California Wine Country Is Obsessed With Japan

Napa and Sonoma look across the Pacific to take hospitality to the next level.

California has long been home to the largest Japanese population outside of Japan. San Francisco, Los Angeles and San Jose are the only three U.S. cities with remaining Japantowns. Japanese culture can be found throughout the state, but you might not expect many Japanese ties in Northern California Wine Country. Granted, the Japanese population may not be high in Sonoma or Napa counties, but the Japanese influence is strong. Over the past couple of years, a number of restaurants and other businesses with Japanese connections have opened.  

SingleThread operates its own 5-acre farm employing sustainable Japanese techniques

SingleThread opened Sonoma County in 2016 as one of the most ambitious, forward-thinking collaborations between Japanese form and Sonoma function. This restaurant and inn sitting off of Healdsburg Plaza has a full-time forager, its own 5-acre farm and a rooftop garden. In keeping with the spirit of Japan’s historical ryokans, roadside inns housing a notable restaurant, dinner guests can reserve one of five soothing, luxurious hotel rooms. And in keeping with many of Kyoto’s famed modern ryokans, SingleThread offers Michelin starred (two as of 2018) fine dining.

Suite at Single Thread Inn by Healdsburg Plaza

Owners Kyle and Katina Connaughton came home to Sonoma County after years living in Japan, where Kyle cooked at Michel Bras’ Toya in Hokkaido, and Katina studied sustainable Japanese farming techniques. Kyle also ran the kitchen at Heston Blumenthal’s legendary Fat Duck outside of London, adding more experimental Michelin prowess to his resume.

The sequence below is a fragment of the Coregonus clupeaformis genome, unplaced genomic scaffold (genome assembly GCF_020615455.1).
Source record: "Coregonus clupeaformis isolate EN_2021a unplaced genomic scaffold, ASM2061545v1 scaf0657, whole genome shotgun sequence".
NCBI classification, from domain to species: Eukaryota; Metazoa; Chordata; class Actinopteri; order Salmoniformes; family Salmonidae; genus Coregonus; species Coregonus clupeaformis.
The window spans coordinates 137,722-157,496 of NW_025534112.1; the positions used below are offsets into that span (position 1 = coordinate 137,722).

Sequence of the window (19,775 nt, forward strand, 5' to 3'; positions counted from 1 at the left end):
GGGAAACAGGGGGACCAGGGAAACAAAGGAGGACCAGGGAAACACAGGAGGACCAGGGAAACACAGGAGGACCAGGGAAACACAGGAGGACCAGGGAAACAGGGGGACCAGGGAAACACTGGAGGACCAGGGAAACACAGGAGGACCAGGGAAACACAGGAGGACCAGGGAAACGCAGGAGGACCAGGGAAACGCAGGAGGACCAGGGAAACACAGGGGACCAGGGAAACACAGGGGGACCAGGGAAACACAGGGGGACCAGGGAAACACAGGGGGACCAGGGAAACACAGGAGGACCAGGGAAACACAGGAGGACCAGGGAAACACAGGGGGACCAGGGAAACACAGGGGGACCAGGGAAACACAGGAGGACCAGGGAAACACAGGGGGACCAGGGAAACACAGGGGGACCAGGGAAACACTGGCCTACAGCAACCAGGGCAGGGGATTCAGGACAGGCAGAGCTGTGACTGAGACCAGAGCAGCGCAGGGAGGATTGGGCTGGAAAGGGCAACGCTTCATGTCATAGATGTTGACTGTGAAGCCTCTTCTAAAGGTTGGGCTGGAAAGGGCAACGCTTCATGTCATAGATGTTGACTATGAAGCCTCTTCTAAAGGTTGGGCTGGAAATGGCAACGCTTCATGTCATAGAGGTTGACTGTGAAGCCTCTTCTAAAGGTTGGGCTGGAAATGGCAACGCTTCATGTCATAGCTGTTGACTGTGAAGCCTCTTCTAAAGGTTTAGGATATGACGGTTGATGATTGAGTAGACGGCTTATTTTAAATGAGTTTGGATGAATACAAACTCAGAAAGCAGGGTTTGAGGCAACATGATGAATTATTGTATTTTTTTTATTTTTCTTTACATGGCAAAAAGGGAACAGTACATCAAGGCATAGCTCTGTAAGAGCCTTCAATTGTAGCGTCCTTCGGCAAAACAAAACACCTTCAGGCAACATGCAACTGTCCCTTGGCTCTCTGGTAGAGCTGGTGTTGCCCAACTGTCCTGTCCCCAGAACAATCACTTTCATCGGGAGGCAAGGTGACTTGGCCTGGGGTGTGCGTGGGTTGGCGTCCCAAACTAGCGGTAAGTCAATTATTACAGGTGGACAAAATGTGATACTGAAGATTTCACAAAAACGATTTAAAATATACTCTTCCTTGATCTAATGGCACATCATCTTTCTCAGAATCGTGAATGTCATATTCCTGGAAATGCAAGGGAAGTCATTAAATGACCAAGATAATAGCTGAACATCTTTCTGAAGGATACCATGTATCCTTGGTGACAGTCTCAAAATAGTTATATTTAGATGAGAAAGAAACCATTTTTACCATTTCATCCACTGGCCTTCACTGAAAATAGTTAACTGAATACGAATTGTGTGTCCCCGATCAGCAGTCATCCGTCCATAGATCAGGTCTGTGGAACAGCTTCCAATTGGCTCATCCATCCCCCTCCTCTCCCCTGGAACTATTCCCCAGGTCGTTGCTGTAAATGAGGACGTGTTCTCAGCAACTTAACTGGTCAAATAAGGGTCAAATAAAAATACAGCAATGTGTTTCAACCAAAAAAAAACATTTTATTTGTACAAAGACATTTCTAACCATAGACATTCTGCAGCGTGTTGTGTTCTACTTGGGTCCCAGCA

Dishes from the early winter menu at SingleThread in Sonoma County

Japanese influence is everywhere at SingleThread, which grows different varieties of shiso (Japanese mint) and cooks with an impressive collection of donabe pots. In true Kyoto form, they serve kaiseki-style (seasonal) tasting menus, showing off the endless bounty of Northern California in the elegant dining room. From the moment you’re seated and presented with an array of amuse bouche bites dotted among plants and stones, it’s clear you’re in for an unforgettable meal.

Dining room at Kenzo

Over the mountains in Napa Valley, Kenzo Estate and restaurant has direct connections with Japan: Owner Kenzo Tsujimoto was the founder of the Japanese company Capcom in the 1980s, which developed classic games like “Street Fighter” and “Mega Man.” But as a gaming pioneer, Kenzo dreamed of opening a Napa winery after learning about the Judgement of Paris (a competition in which California wines bested France’s finest wines in a blind tasting) put Napa—and New World wines—on the map in 1976. After two decades of searching, in 1990 he bought a 4,000-acre wild property on Mt. George in Napa’s southeast corner. He then spent years studying the soils on his land and working with local vintners, including none other than Robert Mondavi, before planting his first vines in 1998.